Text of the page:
Wednesday, December 29, 2010

Big Five Personality Traits, Outliers and Per Capita Income in the U.S.

I went back and played with the data from that survey of Big Five personality traits by state (the OCEAN traits) and the NYT has a neat gadget; data below from there. Per capita income data comes from the Census. Automatically you start thinking about correlations between the Big Five and other things like income.

- Big Five traits and per capita income.
- Interestingly the strongest correlation at the state level both in terms of goodness of fit and slope (strength of influence) in a linear model is an inverse one with conscientiousness. Want to make money? Be lazy! Who knows the causal relationship here if any, so I won't hand-wave. With an R^2 of 0.2646, the regression says the state's per capita rises $236.87 for every rank lower you go on the conscientiousness scale. You also get money for being disagreeable ($221.87 for every rank the state drops, R^2 = 0.2321), although you also get money for being open-minded ($182, R^2=0.1566). This is probably largely the Northeast talking, although it might be interesting to look at the correlation between education and openness.

- Combinations of Big Five traits by state. If you do scatterplots with each of the Big Five characteristics against the others, several states appear repeatedly as outliers at the "corners" of the scatter - DC is one and Alaska is another. The whole reason that the study which initially generated this data is interesting is because it shows that there actually is a geographical difference in personality types (whether that's because of memes or genes is another question entirely). But it stands to reason that if gene and/or culture flow can explain this, then we should see outliers at the geographical extremities. It also stands to reason that the outliers on the coasts won't necessarily be outliers in the same way. While the map of openness does bear a similarity to the Red/Blue presidential voting distribution, there is no other obvious correlation between other characteristics or states.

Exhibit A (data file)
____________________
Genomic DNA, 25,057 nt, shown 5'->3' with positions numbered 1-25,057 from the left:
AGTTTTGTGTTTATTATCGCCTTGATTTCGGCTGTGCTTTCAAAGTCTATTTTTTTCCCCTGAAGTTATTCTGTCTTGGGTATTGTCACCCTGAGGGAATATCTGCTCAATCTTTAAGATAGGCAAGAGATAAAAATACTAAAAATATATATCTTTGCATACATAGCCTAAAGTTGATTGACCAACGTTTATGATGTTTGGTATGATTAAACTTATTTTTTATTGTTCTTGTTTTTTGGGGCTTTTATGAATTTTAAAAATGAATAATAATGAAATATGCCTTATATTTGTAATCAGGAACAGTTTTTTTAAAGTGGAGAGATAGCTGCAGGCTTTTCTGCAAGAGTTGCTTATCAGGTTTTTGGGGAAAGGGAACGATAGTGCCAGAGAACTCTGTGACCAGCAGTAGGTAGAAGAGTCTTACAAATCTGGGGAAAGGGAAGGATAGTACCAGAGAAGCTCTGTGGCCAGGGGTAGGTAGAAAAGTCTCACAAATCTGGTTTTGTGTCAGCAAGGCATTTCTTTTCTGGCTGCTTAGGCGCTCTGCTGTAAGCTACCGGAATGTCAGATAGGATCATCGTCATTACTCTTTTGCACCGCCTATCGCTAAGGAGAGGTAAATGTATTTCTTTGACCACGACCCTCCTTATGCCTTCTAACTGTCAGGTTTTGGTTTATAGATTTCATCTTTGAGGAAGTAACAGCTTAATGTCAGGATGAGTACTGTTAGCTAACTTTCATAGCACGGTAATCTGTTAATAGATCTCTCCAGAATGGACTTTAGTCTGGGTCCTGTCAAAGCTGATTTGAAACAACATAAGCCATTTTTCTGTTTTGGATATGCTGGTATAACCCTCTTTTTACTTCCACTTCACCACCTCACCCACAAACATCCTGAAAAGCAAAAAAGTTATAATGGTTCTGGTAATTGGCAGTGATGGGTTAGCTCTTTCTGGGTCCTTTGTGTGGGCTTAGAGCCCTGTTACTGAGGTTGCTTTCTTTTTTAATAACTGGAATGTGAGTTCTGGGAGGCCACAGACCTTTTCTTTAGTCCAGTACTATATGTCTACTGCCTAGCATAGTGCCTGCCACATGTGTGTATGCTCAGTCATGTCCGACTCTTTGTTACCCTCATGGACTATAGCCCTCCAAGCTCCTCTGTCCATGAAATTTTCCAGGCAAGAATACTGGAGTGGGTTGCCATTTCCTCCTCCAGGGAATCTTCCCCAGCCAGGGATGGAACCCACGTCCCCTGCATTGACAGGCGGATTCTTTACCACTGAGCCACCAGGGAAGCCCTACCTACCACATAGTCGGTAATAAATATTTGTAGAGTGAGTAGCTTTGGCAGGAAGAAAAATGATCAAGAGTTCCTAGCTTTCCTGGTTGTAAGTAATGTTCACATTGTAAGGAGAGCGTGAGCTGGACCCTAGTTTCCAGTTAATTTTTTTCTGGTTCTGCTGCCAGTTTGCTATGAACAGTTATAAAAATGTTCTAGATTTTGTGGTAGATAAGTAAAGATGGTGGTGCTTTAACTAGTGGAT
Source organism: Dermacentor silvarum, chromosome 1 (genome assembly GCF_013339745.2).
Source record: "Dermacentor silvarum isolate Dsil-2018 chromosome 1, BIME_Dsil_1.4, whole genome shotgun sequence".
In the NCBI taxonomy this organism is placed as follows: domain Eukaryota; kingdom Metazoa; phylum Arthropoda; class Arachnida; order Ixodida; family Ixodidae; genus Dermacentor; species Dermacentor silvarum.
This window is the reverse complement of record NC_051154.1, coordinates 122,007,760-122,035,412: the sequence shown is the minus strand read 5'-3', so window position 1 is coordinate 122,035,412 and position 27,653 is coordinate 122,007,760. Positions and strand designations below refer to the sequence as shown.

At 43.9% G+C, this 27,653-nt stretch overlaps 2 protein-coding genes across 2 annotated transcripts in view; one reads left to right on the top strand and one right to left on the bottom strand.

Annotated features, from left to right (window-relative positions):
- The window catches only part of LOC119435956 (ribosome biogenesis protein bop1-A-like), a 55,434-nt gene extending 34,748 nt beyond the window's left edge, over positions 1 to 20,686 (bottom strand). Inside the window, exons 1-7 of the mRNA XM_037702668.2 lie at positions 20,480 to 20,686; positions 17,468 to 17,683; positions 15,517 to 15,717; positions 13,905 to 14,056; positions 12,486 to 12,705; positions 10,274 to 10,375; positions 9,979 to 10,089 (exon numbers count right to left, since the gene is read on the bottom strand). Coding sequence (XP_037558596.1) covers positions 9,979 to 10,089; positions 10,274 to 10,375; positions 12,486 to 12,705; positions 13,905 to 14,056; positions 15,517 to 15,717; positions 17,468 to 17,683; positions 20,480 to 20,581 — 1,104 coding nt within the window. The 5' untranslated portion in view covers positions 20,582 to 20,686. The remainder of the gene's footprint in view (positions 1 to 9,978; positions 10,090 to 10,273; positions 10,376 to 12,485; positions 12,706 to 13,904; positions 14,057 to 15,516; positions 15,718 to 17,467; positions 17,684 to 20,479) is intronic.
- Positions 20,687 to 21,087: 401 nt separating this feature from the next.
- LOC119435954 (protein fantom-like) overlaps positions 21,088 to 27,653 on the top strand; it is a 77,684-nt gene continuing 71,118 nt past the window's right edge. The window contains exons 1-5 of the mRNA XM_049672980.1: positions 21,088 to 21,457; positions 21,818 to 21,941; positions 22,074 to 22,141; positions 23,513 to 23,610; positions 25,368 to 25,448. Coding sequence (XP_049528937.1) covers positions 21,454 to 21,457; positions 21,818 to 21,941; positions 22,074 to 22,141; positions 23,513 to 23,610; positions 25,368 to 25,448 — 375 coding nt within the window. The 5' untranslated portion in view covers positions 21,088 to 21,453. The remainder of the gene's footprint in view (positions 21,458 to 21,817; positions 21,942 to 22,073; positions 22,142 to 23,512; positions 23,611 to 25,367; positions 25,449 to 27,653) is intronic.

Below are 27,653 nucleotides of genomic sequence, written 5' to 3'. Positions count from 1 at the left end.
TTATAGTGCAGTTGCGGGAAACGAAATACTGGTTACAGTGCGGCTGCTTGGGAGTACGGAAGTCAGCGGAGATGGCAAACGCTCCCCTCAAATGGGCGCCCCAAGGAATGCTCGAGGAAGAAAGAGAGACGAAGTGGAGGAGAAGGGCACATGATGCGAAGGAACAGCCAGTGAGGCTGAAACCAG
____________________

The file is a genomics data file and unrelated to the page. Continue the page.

So I looked at the coastal states (those with a saltwater port) against the non-coastal states, excluding Hawaii and Alaska. If geographic extremes correlate with personality type "outliers", then the saltwater states (which are farther from each other) should also be more dissimilar to each other than the interior states. By my count there are 26 interior and 23 saltwater states, so all other things being equal, the saltwater states should look more similar to each other, since there are fewer of them.

Indeed, the standard deviations for 3 of the 5 big 5 are smaller for the interior. They're the same for the other 2. As far as the averages, the interior states are more extraverted, agreeable and conscientious than the coastal states. (Those first two are consistently a shock to me.) The noncoastal states are on average less neurotic and less open to new experiences and ideas.

- Combinations of Big Five traits by region. If you do scatterplots with combinations of Big Five scores by region, then the Northeast (DC to Maine) is frequently an outlier (conscientiousness vs neurotic, conscientiousness vs openness, consciousness vs extraversion; more on this in a bit). The contiguous Pacific states are a major outlier on agreeableness vs openness; otherwise they land near the other states in and west of the Rockies. The Frontier Strip lands with the Midwest and the Bad Stripe tends to sort with the South, except that it's much less open than other Southern states.

- Per capita income distribution and average, coastal vs. non-coastal. It's also worth pointing out that the per capita incomes of non-coastal states were a) more similar to each other than the coastal states' were and b) on average lower, by $5,128. This is not surprising, as land-locked countries also have lower per capitas than those with coastline. 2/3 of all Alpha and Beta cities are on saltwater (or a river delta leading into saltwater), so, par for the course.

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